Room With A View: The Citadel Of Qaitbay In Alexandria, Egypt

April 13, 2012 by Anil Polat  
Pictures and Video

citadel of qaitbay alexandria

There is something unexpectedly personable about the Citadel of Qaitbay; a building that looks like it was built with Lego. Created to protect Alexandria, Egypt from an impending Ottoman invasion in the late 1400s, it only served that purpose for about 30 years. The Ottomans eventually conquered Alexandria and whomever ruled Egypt in the following centuries used the citadel to protect this section of Mediterranean coast.

citadel of qaitbay view of alexandria

A building designed with war in mind, I suspect that sultans and kings past did their best to maintain the peace along these warm waters. Mostly because the wall facing the sea was heavily armed; save for a single room during peacetime – the sultan’s suite. It offers some magnificent views of Alexandria’s harbor, although it took a bit of rule-breaking and a some guard-coaxing to hop up on the wall to see them.

view of alexandria egypt coast

Entrance to the Citadel of Qaitbay costs around 25 Egyptian Pounds (~$4.50) and is one of the most popular sites in the city for tourists along with the Bibliotheca Alexandrina. As touristy as the citadel is and ordinary the interior walls are on the surface, the Citadel of Qaitbay is worth about an hour of your time if visiting Alexandria. There isnโ€™t much written around inside to help guide you but many of the tourist police lounging around will be willing to give you mini-tour. (With the expectation of a few Egyptian pounds in return). The history you’ll hear may not be remotely accurate but you’ll leave with a colorful story and see the entire coastline of Alexandria from tip to the other (Citadel of Qaitbay) tip.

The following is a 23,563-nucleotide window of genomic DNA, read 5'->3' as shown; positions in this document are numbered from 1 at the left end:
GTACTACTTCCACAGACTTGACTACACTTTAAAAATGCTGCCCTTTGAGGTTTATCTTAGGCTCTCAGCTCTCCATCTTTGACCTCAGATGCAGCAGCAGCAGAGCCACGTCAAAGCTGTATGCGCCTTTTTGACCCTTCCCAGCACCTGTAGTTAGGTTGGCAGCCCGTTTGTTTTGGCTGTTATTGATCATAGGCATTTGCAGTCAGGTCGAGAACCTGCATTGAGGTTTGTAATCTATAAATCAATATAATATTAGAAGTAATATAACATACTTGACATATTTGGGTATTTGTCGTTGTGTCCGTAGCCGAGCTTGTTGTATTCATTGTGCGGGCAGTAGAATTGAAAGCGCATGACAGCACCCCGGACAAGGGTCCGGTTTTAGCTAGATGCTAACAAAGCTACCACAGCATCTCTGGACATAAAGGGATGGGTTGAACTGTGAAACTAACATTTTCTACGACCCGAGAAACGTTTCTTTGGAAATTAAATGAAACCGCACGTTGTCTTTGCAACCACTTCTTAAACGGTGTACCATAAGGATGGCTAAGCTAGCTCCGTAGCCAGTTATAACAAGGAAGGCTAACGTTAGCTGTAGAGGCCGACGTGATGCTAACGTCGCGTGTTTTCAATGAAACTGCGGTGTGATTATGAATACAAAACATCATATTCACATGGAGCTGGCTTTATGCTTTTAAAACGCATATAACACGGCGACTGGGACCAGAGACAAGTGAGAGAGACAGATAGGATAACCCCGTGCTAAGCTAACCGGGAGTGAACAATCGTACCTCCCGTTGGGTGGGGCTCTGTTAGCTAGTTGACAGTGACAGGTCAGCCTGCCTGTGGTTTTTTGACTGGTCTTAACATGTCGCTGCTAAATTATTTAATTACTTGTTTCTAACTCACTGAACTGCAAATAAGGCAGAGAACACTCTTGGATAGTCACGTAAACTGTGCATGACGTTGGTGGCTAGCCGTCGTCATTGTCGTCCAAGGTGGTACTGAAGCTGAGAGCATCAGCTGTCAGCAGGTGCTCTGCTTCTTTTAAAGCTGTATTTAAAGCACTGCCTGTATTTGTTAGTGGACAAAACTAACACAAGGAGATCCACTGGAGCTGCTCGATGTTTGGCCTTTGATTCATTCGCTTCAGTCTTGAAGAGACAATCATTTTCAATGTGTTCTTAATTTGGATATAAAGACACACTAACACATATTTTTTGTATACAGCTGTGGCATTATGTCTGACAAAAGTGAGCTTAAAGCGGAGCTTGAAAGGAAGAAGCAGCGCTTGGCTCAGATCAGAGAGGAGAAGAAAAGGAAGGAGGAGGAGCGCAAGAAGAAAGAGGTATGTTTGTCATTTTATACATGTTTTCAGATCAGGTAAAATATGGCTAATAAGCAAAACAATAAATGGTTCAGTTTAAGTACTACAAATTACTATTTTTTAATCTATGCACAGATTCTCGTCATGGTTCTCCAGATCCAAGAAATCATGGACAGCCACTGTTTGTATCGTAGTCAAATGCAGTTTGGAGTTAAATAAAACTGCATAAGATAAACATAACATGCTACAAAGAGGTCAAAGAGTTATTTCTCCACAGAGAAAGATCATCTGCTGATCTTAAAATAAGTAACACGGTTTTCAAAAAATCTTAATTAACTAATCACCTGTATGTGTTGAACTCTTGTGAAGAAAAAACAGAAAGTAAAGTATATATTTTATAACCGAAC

Comments - 4 Responses   (Need a pic to show with your comment? Go get a gravatar!)

Notify me of followup comments via e-mail.

Sorted by rating: (Click arrows up or down to to vote anonymously.)

  1. Quite a stunning looking place Anil! I want you to reveal this map of secret passageways so that us treasure hunters can have a look around.

    • Anil P. says:

      Thanks! If only I were good with directions…but you can get some secrets from the quiet man in the corner, just outside of the Sultan’s room ๐Ÿ™‚

  2. I want to hear the “not remotely accurate” history that the guards told you ๐Ÿ™‚ Sounds like it would be some juicy Egyptian historical gossip!

    • Anil P. says:

      haha, inaccurate histories are often more interesting than the real thing! Though to his credit, he did reveal some secret passage ways in the citadel that probably would have gone unnoticed otherwise.